The title of this blog was originally going to be “Managing remote teams during COVID-19,” but after thinking about it a bit, it is evident to me that the concept of managing teams, in the traditional sense, was the wrong way to approach this subject. This is especially true if social distancing orders have forced your organization to work remotely.

An earlier blog covered some of the technical basics to consider as you set up your remote working group. While the tech side of things is important to enable you to work remotely, technology is really only the tip of the iceberg when it comes to working effectively as a team.

We’ve learned that successfully working across our remote Human eSources team requires a shift in thinking, from the idea of “managing people” to a leadership role that fosters a sense of community, openness and trust.

Not only do we find our team members thrive in this environment, but it enables us all to work more effectively during this stressful time.

If you are tasked with leading your team remotely during this pandemic, here’s a list of recommendations that, based on our experience and that of outside experts, has improved our team’s effectiveness:

  1. Create a remote working culture. Research has shown that most of the important decisions in a company are the result of the informal communications between team members. Ideas and solutions have a way of bubbling up to the top when people are working on a common problem. Distance changes all that. People have to consciously make the effort to reach out to one another rather than rely on bumping into someone in the hall or taking a casual lunch. Your job is to institute some best practices that help them make the effort.

One of the sources we checked with described this as an “open and inclusive” culture that is built on mutual trust and transparency. Forbes provides the following ideas:

      • Now is the time to over-communicate. Set up daily check-ins and casual meetings. Use video conferencing to keep people in front of each other.
      • Call a team reset meeting. This will establish a sense of community and set group norms and expectations for one another.

Research is uncovering interesting facts about how people are reacting to the current circumstances. For example, we are learning that introverts and extroverts are responding to social distancing differently than one might think. This will be the topic of a later blog post.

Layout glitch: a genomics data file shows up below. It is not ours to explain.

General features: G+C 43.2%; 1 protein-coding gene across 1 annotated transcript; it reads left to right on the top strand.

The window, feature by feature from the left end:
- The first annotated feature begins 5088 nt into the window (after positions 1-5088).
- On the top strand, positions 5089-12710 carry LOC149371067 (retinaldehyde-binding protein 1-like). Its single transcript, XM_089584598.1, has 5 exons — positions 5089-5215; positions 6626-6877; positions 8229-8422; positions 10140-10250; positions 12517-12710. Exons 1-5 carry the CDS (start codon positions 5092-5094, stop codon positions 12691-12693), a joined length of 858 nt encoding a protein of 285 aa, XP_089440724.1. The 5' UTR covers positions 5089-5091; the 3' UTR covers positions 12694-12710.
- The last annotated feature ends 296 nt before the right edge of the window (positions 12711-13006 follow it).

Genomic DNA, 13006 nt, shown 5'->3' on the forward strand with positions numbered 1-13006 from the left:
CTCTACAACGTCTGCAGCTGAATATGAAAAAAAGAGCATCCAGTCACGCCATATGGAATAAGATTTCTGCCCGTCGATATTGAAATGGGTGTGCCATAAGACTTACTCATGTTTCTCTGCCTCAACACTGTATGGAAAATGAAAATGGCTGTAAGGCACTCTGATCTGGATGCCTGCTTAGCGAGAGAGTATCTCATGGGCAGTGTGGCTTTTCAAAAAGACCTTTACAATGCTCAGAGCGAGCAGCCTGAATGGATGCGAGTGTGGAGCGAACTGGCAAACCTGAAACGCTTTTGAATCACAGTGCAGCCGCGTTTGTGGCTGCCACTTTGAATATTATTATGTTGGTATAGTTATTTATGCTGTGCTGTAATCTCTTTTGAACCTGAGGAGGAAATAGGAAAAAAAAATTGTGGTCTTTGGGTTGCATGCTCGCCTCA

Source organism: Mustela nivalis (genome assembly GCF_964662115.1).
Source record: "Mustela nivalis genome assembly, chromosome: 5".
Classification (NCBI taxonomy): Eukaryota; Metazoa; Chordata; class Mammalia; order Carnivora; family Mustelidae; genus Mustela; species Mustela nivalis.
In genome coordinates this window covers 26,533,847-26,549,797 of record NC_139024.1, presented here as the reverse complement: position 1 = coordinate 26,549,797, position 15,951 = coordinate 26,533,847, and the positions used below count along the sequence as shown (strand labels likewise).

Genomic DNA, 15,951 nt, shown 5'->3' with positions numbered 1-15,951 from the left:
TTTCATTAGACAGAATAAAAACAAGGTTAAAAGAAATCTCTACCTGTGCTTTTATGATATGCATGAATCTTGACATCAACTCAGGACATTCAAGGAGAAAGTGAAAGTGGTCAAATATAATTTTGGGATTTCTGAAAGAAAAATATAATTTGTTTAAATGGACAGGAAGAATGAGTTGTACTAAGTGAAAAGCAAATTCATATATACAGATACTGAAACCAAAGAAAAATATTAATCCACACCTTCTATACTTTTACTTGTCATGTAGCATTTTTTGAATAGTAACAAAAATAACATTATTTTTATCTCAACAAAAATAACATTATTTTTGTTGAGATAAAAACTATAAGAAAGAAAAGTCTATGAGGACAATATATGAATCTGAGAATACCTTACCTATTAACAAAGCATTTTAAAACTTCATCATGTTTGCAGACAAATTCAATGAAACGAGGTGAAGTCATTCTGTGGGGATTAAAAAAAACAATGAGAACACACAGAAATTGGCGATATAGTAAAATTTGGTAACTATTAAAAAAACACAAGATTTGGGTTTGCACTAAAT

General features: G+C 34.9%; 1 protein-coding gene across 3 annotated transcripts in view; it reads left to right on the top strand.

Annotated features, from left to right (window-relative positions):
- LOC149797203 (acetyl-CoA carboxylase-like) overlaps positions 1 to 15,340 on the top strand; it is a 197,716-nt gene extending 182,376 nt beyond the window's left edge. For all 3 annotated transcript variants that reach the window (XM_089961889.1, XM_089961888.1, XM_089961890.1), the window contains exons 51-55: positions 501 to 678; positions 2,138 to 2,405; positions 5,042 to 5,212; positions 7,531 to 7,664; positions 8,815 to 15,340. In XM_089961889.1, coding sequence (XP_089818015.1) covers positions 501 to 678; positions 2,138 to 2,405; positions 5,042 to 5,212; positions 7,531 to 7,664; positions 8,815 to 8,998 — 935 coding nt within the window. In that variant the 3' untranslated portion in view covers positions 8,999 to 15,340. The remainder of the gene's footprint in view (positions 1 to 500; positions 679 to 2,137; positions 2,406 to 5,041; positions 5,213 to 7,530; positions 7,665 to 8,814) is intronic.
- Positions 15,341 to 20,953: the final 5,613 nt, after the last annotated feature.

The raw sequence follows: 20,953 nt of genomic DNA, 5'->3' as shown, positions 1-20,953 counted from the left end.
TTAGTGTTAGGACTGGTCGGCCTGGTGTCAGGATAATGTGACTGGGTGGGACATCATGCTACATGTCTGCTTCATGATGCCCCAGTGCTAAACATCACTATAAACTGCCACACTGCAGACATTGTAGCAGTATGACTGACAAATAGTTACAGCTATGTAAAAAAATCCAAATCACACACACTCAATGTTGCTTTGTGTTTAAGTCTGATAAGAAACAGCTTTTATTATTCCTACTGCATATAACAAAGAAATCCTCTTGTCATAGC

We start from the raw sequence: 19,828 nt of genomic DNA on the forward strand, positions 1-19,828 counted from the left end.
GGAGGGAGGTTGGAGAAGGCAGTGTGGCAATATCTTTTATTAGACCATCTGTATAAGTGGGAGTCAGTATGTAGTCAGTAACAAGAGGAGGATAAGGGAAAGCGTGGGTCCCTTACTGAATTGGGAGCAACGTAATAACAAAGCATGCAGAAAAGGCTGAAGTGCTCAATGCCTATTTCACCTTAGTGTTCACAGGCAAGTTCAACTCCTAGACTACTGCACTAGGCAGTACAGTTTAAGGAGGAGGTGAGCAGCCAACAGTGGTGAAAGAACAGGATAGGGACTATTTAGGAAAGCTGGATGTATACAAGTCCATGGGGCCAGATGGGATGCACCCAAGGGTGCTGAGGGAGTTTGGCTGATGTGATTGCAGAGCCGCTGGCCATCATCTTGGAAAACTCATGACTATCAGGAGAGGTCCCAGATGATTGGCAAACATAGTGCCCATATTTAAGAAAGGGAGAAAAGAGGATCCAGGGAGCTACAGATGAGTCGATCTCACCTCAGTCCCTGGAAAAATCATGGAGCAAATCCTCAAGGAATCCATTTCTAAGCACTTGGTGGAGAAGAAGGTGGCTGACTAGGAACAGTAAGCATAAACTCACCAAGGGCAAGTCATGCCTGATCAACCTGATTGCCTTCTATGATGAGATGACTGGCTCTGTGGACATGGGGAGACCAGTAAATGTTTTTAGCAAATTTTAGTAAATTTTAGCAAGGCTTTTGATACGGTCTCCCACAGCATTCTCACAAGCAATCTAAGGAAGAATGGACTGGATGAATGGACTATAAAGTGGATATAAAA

In the meantime, your role in connecting with your team, and connecting them to each other, has never been more important. It is going to require more effort and patience on your part to make sure your team feels supported and productive. One-on-one, weekly check-ins are a must.

Zoom offers more advice here:

      • Lead by example. Professionalism starts and stays with you. Working remotely should not mean a decline in professionalism. Establish fixed working hours when you can be reached. Make sure your video call “background” is neutral and professional. Have your team do this as well.
      • Check-ins are important. Asking people how they are doing before launching into meeting topics is a crucial way to demonstrate that “we’re all in this together.”
      • Remember to add moments of fun to your interactions. Some teams hold “crazy hat calls” where everyone wears their finest; others hold casual lunch groups over their video software. These important events build a sense that you and your team are “in this together.”

We’re a software developer, so daily check-ins are a natural part of our day, but we recommend you use them no matter what business you’re in. We also practice the Rockefeller Habits and employ Agile methodology to set meeting rhythms by department. You might consider similar practices and methodologies for your business and teams.

  1. Try to avoid running the show. The trick to supporting remote teams is a combination of open participation, inclusion and transparency. Share meeting responsibilities with appropriate team members. Successful remote working teams have an anyone-can-participate attitude and no question is a bad question. Encourage everyone to contribute and speak. Like any other meeting, when appropriate provide an agenda and send out materials for discussion in advance. This helps with engagement and participation.

  2. Be flexible, patient and human. These are extraordinary times, and stress is running high for most people. Making this transition is bound to have ups and downs. Use your team for feedback on what works and what doesn’t, then make changes and try again. Keep your sense of humor and share amusing experiences with your team. It will foster that “we’re in this together” camaraderie you’re going to need.

Most of us want to get back to the “normal” sense of things we had before COVID-19. No one can tell us when that might be. So, in the meantime, we need to adapt to the situation we are in. Your role as leader, mentor and supportive friend can help your team adapt more smoothly. And since we’re likely in for a long haul, it is a great long-term investment to make as well.